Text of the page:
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May 2011

Savings accounts and money market accounts are different from each other practically in name only. From a saver’s perspective, there is no difference between these types of accounts. There are many misconceptions about the supposed differences between savings accounts and money market accounts, and if you’ve ever tried to learn about these differences online, even from reading major banking industry websites, you may have received a great deal of misinformation.

I am not infallible; if you believe any of the information included below to be incorrect, let me know.

Banking Deal: Earn 1.00% APY on an FDIC-insured savings account at Barclays Bank.

Withdrawal limits

Whether you open a savings account or a money market account at a bank in the United States, the bank applies your cash to their books as an asset and records a liability in the form of your deposit. The government considers both savings accounts and money market accounts as deposit accounts, not transaction accounts. Savings and money market accounts are not meant for frequent transactions. They are both limited by Regulation D, a Federal Reserve Board regulation that indicates that customers may make only six pre-authorized withdrawals from deposit accounts. ATM and teller withdrawals do not count against this limit, but debit card transactions, checks, and online transfers do. You may have read in various places online that only money market accounts are limited to six withdrawals, or you may have read that only savings accounts have this limitation. The limitation applies to all deposit accounts.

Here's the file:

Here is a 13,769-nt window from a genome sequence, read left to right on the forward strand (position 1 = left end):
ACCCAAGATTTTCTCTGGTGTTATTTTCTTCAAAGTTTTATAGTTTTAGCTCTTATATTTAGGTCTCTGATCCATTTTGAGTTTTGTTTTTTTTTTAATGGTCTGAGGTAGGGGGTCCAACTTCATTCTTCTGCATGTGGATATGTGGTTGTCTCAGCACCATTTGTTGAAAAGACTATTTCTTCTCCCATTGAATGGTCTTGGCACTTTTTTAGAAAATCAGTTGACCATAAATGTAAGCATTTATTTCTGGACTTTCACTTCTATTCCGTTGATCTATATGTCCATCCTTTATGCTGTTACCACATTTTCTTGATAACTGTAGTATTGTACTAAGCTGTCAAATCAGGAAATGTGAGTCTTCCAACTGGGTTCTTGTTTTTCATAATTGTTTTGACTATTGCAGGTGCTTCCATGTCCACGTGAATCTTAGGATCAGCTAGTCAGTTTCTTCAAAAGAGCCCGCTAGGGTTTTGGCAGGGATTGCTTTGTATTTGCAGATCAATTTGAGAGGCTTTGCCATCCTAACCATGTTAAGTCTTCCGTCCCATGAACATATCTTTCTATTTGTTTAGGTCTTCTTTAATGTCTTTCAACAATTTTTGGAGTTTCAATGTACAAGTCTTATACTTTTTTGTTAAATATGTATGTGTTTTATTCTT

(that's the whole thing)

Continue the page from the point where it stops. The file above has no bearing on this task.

Interest rates

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This is it. Somehow, I’ve survived Giveaway May, having operated contests every weekday this past month. Many winners have not yet been contacted, so if you haven’t heard from me, hang tight. The rest of the winners will be contacted within the next few days, and all winners will be announced on Consumerism Commentary. Each winner is chosen randomly (using the random number generator at random.org) from among those who have successfully completed any and all tasks required for that day.